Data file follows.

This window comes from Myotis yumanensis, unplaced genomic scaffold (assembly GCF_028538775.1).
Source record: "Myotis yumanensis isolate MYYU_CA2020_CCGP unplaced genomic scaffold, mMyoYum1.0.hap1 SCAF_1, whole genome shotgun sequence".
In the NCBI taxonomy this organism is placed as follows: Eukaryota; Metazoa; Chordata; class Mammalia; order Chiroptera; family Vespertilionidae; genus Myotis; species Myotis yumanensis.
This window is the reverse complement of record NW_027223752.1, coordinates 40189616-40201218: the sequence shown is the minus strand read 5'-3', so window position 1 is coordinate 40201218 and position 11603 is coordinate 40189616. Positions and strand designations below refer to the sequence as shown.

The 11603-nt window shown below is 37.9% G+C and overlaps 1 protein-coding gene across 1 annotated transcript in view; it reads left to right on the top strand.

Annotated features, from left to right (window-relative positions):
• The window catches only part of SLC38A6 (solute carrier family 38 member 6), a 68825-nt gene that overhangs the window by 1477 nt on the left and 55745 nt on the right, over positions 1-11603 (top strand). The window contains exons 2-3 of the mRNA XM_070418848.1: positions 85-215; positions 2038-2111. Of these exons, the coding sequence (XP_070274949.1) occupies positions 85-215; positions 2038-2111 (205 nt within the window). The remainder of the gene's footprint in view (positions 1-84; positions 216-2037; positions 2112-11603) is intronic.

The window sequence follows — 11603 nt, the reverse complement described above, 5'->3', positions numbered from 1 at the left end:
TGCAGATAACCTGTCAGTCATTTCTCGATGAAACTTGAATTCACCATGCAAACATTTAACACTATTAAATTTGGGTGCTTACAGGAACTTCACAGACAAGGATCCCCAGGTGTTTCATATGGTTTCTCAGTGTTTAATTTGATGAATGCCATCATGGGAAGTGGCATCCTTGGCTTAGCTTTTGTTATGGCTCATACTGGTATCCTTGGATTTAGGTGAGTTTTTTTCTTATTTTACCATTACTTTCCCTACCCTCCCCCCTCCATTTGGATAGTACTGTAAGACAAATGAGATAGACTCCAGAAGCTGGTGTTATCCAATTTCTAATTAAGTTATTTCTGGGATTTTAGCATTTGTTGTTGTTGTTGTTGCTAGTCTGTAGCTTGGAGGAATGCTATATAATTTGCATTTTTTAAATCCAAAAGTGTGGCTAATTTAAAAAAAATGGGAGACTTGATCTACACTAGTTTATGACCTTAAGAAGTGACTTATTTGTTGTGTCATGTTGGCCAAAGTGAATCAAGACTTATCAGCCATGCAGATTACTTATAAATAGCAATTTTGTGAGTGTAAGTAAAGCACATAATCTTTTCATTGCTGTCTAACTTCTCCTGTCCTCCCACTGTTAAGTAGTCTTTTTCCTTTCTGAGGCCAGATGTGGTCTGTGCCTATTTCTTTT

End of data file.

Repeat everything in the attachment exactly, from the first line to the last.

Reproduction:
This window comes from Myotis yumanensis, unplaced genomic scaffold (assembly GCF_028538775.1).
Source record: "Myotis yumanensis isolate MYYU_CA2020_CCGP unplaced genomic scaffold, mMyoYum1.0.hap1 SCAF_1, whole genome shotgun sequence".
In the NCBI taxonomy this organism is placed as follows: Eukaryota; Metazoa; Chordata; class Mammalia; order Chiroptera; family Vespertilionidae; genus Myotis; species Myotis yumanensis.
This window is the reverse complement of record NW_027223752.1, coordinates 40189616-40201218: the sequence shown is the minus strand read 5'-3', so window position 1 is coordinate 40201218 and position 11603 is coordinate 40189616. Positions and strand designations below refer to the sequence as shown.

The 11603-nt window shown below is 37.9% G+C and overlaps 1 protein-coding gene across 1 annotated transcript in view; it reads left to right on the top strand.

Annotated features, from left to right (window-relative positions):
• The window catches only part of SLC38A6 (solute carrier family 38 member 6), a 68825-nt gene that overhangs the window by 1477 nt on the left and 55745 nt on the right, over positions 1-11603 (top strand). The window contains exons 2-3 of the mRNA XM_070418848.1: positions 85-215; positions 2038-2111. Of these exons, the coding sequence (XP_070274949.1) occupies positions 85-215; positions 2038-2111 (205 nt within the window). The remainder of the gene's footprint in view (positions 1-84; positions 216-2037; positions 2112-11603) is intronic.

The window sequence follows — 11603 nt, the reverse complement described above, 5'->3', positions numbered from 1 at the left end:
TGCAGATAACCTGTCAGTCATTTCTCGATGAAACTTGAATTCACCATGCAAACATTTAACACTATTAAATTTGGGTGCTTACAGGAACTTCACAGACAAGGATCCCCAGGTGTTTCATATGGTTTCTCAGTGTTTAATTTGATGAATGCCATCATGGGAAGTGGCATCCTTGGCTTAGCTTTTGTTATGGCTCATACTGGTATCCTTGGATTTAGGTGAGTTTTTTTCTTATTTTACCATTACTTTCCCTACCCTCCCCCCTCCATTTGGATAGTACTGTAAGACAAATGAGATAGACTCCAGAAGCTGGTGTTATCCAATTTCTAATTAAGTTATTTCTGGGATTTTAGCATTTGTTGTTGTTGTTGTTGCTAGTCTGTAGCTTGGAGGAATGCTATATAATTTGCATTTTTTAAATCCAAAAGTGTGGCTAATTTAAAAAAAATGGGAGACTTGATCTACACTAGTTTATGACCTTAAGAAGTGACTTATTTGTTGTGTCATGTTGGCCAAAGTGAATCAAGACTTATCAGCCATGCAGATTACTTATAAATAGCAATTTTGTGAGTGTAAGTAAAGCACATAATCTTTTCATTGCTGTCTAACTTCTCCTGTCCTCCCACTGTTAAGTAGTCTTTTTCCTTTCTGAGGCCAGATGTGGTCTGTGCCTATTTCTTTT